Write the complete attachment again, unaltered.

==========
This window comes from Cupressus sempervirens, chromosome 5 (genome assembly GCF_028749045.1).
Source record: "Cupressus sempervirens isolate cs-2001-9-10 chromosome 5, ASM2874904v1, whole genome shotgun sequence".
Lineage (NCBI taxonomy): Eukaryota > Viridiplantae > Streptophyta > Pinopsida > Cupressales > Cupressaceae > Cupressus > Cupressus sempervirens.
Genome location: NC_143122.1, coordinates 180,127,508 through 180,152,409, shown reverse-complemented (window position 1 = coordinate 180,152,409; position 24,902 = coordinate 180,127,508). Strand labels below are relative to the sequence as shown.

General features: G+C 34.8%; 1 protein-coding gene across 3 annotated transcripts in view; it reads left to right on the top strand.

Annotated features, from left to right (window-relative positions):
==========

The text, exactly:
This window comes from Cupressus sempervirens, chromosome 5 (genome assembly GCF_028749045.1).
Source record: "Cupressus sempervirens isolate cs-2001-9-10 chromosome 5, ASM2874904v1, whole genome shotgun sequence".
Lineage (NCBI taxonomy): Eukaryota > Viridiplantae > Streptophyta > Pinopsida > Cupressales > Cupressaceae > Cupressus > Cupressus sempervirens.
Genome location: NC_143122.1, coordinates 180,127,508 through 180,152,409, shown reverse-complemented (window position 1 = coordinate 180,152,409; position 24,902 = coordinate 180,127,508). Strand labels below are relative to the sequence as shown.

General features: G+C 34.8%; 1 protein-coding gene across 3 annotated transcripts in view; it reads left to right on the top strand.

Annotated features, from left to right (window-relative positions):